You often hear people say that little has changed in Brighouse town centre. While some of the names may have changed and the ground floor windows have been modernised, it is the first floor where things have often stayed the same and where aspects of a town centre’s history can be found.
Looking back to the 1970s, there have been changes in our town - some traders have come and some have moved on or retired. Once it was the Co-op that dominated our town centre where you could buy almost everything, and the benefit of the ‘divvy’ (dividend) to look forward to was an obvious attraction for many families.
But sadly the Co-op, which opened in Brighouse in 1856, is no more, but many will have happy memories of it. Only this week I was a guest speaker at a residential home in York and met someone who was a retired butchery manager from the Brighouse Co-op. He could recall his days there and spoke of Walter Bond, who went on to be the general manager who I sure many readers will remember.
Clifford Sutcliffe, who was the manager of the tailoring department, was one of the old school of tailors. He could take one look at you and instinctively knew your waist and inside leg size. Downstairs, which is now M&Co, you would see Jack Bray, who could always advise on the best shirt and on hand to advise on those stocking fillers that mothers, wives and girlfriends would buy for Christmas.
With the arrival of the large supermarkets and other new names in the town centre, the Brighouse shopping experience is now much wider. With more specialist shops the town overall is better, with Commercial Street being its heart.
There was a time when girls who were engaged or dating seriously (that used to be called courting) would often visit the town centre to buy something each week for what was referred to as her ‘Bottom-Drawer’. This would be things like bedding, towels, tea towels, cutlery and other similar smaller items of kitchen equipment. Now how often do you hear that? Most would not have a clue what you were talking about.
Most young couples had little to nothing back then when they moved into their new home, whether it was bought with a mortgage or a rented property. A bit of carpet from this relative, an oddment of three piece suite and maybe a small black and white TV - you did not have much but you were happy. The pleasure of saving up for something and its eventual arrival to your home was a great event.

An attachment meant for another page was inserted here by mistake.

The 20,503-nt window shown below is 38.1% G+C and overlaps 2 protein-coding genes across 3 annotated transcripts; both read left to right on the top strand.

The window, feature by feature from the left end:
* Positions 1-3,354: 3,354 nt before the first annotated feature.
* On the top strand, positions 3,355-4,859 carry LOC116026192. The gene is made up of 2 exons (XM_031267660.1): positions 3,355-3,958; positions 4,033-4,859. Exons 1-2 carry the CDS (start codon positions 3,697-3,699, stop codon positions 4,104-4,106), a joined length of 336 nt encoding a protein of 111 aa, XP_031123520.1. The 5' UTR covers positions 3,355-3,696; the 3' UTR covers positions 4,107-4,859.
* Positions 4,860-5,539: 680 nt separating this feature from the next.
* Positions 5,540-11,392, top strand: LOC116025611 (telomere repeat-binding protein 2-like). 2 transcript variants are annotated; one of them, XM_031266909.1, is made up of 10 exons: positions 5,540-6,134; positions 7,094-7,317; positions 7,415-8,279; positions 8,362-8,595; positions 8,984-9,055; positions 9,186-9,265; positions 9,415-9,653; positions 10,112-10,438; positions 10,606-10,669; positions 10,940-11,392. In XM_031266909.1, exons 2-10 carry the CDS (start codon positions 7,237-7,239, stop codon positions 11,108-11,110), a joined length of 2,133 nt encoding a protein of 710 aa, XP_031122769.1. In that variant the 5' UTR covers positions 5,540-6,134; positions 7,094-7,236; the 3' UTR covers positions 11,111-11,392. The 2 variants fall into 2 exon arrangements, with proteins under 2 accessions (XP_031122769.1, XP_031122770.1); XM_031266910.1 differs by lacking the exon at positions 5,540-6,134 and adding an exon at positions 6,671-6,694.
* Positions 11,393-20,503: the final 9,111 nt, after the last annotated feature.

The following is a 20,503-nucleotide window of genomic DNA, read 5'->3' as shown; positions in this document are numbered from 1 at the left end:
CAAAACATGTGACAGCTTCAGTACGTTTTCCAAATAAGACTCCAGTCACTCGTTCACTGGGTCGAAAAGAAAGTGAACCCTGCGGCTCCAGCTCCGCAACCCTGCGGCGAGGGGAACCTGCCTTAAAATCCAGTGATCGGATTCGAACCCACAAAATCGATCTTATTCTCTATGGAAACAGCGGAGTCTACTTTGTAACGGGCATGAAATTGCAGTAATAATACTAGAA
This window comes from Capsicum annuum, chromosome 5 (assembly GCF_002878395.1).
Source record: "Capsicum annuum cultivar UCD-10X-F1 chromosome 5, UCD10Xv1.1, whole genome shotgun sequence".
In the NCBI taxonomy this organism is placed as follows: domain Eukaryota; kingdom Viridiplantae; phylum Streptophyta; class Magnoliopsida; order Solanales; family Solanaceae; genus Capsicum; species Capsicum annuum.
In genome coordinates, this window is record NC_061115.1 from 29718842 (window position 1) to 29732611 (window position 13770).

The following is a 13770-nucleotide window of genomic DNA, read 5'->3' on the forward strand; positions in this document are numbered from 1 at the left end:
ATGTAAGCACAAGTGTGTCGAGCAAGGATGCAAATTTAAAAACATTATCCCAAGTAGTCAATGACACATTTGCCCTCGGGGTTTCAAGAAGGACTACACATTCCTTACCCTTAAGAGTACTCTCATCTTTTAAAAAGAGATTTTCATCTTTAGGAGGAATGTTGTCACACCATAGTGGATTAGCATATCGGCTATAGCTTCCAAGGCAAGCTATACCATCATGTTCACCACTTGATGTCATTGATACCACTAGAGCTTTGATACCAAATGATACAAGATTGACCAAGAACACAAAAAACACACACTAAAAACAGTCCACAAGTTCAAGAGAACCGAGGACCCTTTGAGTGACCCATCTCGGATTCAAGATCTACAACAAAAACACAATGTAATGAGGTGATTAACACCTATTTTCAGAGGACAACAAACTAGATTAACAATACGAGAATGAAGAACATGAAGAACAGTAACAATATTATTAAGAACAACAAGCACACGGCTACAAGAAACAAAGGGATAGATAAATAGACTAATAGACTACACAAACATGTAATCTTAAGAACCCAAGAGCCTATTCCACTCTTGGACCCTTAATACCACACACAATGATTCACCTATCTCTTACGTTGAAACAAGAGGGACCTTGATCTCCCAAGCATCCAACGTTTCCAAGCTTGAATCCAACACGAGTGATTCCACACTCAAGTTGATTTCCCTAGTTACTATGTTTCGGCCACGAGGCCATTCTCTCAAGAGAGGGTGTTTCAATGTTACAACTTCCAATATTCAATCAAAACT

At some of the speaking engagements I have visited over the years, some of the members have often told me about the receipts their late husband has saved. Hundreds of them and each one relating to things they have bought during their long lives together. Each one a story in its own right, the very first washer from the Co-op, new bedroom furniture from Oliver Hinchliffe’s in Bradford Road. These faded receipts are just small pieces of paper but to the widow or widower they reveal so much about the lives they had together.
I remember buying our first carpet at Direct Carpet in Bethel Street more than forty years ago. Mr Michael Armitage, the, owner was the person who served us. He was in the wartime ATC with our dad, so when a little bit of credit was needed it was no problem. He had been in business so long he knew everyone’s dad, so there was no ducking or failing to pay-up.
Then it was time to look for a TV - no thoughts on buying one in those days, it was a visit to DER, Granada or Radio Rentals to rent one. Most of used rented major electrical appliances back then. Earlier generations of ‘newly- weds’ would have bought a real piece of furniture in the form of an Ambassador radio from Stillingfleet and Harper’s on Commercial Street. I wonder how many readers still have anything from their first home or wedding presents they had bought all those years ago?
In those days you had to save up which was the advice drummed in by your parents – save up for it, or do without until you can afford it and always get the best you can afford. Good advice even today.